Looking Back on 2021

On some levels, it is so easy to say “good riddance” to 2021. It was a year of so many losses and catastrophes. Escalating global health crises, social isolation, and environmental disasters profoundly changed our world and lives in unpredictable ways. Despite the costs involved, those of us in relatively privileged circumstances turned to technology as a way to work and connect with others.

For me, it was a time of painful losses. But 2021 also brought many blessings I never could have imagined – reconnection to friends and colleagues from the past and opportunities to make new connections that enabled me to explore the world. I was forced outside of my comfort zone as a technophobe (although not a luddite) by the need to solve technological puzzles in order to communicate and connect. Of course, I have yet to learn how to use the block editor in WordPress, and I wonder if I will ever make the time for that endeavor…

Some of the 2021 losses were almost more than I could bear. My beloved companion, Pinto, passed in July.

look back 2021 1

Pinto – February 17, 2014 – his second winter with me – “the winter of the polar vortex

I realized after his passing that he is irreplaceable.

My little parakeet, Queenie, has had to fill the empty space Pinto’s death left in my life. Of course, I can’t take Queenie on neighborhood walks, so I don’t go out very often these days. My connections to my daughter and grandchildren have also changed. They’ve become remote, the result of our differing choices for dealing with COVID, both made because of our love and concern for the wellbeing of others.

I have shed a lot of tears, but I have also experienced moments of joy and found many reasons for gratitude. I can’t list them all here, but I want all of my blogging friends to know that you have enriched my life in so many ways. There are a few I would like to thank for unexpected gifts of connection.

Early in 2021, I was asked by a dear blogging friend, Robyn, to be part of a Yarning Circle to honor connections to the land where we were standing. The experience widened my horizons and introduced me to new friends and a better understanding of the wisdom and challenges of Indigenous Peoples in Australia. I am deeply grateful to Robyn, David, Sheila, and Annette for sharing their knowledge and stories. Chi miigwetch (Ojibwe “thank you”) for your kind and welcoming presence.

Not too long after Robyn’s kind invitation, I received an email from a friend and colleague from my university days, Mel Morgenbesser. He reached out to me in his role for Alumni Relations and Development for the School of Social Work, UW – Madison. He asked if I could write a brief article about myself for the online newsletter the School published. I told him I would think about it but let him know I was buried in student papers and wasn’t sure I could promise to do anything soon. I sent him a copy of my resume (Curriculum Vitae in “academic speak”) and a link to a few things on my blog to consider. Mel graciously took the initiative to pull the pieces together and drafted an article on his own:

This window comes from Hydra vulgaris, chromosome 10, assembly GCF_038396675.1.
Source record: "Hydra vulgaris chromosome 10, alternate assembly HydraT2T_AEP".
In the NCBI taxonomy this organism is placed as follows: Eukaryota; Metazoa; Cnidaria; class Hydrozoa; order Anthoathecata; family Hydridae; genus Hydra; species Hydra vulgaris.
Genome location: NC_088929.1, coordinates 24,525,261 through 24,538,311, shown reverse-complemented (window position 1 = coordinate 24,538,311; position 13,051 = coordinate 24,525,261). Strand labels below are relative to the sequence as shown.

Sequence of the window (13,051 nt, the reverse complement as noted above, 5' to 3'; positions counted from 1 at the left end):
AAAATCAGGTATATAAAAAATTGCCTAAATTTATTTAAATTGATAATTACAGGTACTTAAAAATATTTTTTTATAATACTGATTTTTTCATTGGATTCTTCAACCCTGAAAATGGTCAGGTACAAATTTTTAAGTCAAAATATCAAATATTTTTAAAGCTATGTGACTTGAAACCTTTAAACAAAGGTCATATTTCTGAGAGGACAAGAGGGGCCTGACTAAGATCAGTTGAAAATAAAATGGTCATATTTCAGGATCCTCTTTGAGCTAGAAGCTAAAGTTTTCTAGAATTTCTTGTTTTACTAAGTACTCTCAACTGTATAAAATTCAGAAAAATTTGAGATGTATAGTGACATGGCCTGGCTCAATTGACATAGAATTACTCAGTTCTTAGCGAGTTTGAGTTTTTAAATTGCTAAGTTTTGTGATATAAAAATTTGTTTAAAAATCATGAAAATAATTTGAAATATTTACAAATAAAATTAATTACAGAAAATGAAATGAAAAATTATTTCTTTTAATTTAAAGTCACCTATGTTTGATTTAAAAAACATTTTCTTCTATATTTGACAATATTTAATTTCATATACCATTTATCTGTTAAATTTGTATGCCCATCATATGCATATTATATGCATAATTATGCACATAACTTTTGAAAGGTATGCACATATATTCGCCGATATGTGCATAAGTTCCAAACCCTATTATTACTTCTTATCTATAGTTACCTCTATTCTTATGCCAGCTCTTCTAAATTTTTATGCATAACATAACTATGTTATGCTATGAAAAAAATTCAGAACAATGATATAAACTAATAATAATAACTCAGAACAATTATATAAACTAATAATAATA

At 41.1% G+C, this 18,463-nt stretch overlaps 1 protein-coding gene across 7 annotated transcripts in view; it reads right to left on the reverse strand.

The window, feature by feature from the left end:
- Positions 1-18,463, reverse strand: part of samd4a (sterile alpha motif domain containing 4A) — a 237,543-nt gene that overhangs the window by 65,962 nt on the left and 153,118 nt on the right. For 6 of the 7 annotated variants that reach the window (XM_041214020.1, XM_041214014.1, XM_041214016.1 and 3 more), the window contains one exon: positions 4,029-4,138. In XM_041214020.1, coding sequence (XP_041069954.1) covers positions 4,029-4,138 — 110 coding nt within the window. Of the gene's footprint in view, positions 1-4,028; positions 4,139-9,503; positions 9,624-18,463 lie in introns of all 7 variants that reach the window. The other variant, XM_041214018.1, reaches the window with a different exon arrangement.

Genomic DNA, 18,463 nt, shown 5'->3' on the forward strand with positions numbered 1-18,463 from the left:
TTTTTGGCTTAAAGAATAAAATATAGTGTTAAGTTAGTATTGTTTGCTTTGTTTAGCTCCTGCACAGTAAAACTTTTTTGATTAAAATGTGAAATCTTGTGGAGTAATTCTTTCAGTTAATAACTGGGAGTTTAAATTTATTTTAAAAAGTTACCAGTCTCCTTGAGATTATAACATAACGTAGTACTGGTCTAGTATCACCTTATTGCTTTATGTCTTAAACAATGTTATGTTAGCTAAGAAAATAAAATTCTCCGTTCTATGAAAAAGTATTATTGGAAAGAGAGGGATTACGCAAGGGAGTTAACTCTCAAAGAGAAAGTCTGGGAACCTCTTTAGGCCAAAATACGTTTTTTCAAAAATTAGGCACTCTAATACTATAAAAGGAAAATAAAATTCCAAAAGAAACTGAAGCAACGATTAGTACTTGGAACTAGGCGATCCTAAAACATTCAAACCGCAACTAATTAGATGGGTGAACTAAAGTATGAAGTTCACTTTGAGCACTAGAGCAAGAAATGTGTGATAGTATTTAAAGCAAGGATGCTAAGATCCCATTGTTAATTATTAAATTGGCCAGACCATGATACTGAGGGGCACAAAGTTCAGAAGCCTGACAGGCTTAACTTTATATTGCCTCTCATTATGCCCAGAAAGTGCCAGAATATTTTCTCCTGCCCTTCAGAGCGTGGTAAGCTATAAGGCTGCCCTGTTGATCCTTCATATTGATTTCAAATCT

https://socwork.wisc.edu/2021/03/25/carol-hand-mssw-83-phd-03-teacher-advocate-author/

Mel’s kindness touched me deeply. Ultimately, his article led to another gift that I will return to after acknowledging another unexpected reconnection.

In a recent post, I briefly mentioned my experiences on a commune. In part, those memories were triggered by another email in September from a friend I hadn’t heard from for several years, Judy. She asked if I would be willing to review a book a friend of hers had written. Once again, buried in student papers, I told her that although the book sounded interesting, I couldn’t make any promises to take on other responsibilities because I was too busy teaching. She replied, “That’s okay. I was just looking for an excuse to reconnect.” And that was the beginning of our long phone conversations every other week.

looking back 2021 2

Reflections about our friendship and shared experiences deserve a separate post, but again, here I am, faced with too much work at the beginning of another semester. Let me just say that her presence in my life has continued to be a blessing. I look forward to our scheduled time together with eager anticipation on alternate Mondays. We arrived on a rural Massachusetts commune from very different places as young mothers of mixed ancestry toddlers. Together with another mother from Montreal, we started a daycare center for more than 20 children and then, each went on to other things.

Judy and I got jobs in a city 50 miles away from the commune and still laugh about the adventures we shared hitchhiking to and from work. I remember looking up in awe at the clouds in a clear blue sky as we hiked along the interstate on June days while we waited for our next ride. We both had two jobs at the same places for a while, a fancy restaurant, and a greasy spoon less than a mile away.

Yet, things changed. As the commune became ever more successful, we found ourselves in different positions with little time or opportunity to stay in touch even before we both left and ended up in different states. I severed my ties with people from the commune for many years, reconnected briefly, and then said goodbye to past connections and Facebook forever. But the connection with Judy remains deeper, different, and special. Reconnecting is an unexpected gift.

In November, another thoughtful email opened up a new opportunity. Mel’s article included a link to my blog. Chelsea (Schlecht) Rademacher, Senior Writer and Publications Manager for the Wisconsin Foundation and Alumni Association, read Mel’s article and visited my blog. She asked if I would be willing to write a poem for the November issue of Badger Vibes.

I agreed to try, adding that I didn’t see myself as a poet, but sometimes words flowed through me in a way fit into a poetic format. Chelsea was a joy to work with and I want to express my deep gratitude to her for the opportunity. Here is a link to her lovely work:

https://www.uwalumni.com/news/just-breathe-by-carol-hand/

looking back 2021 3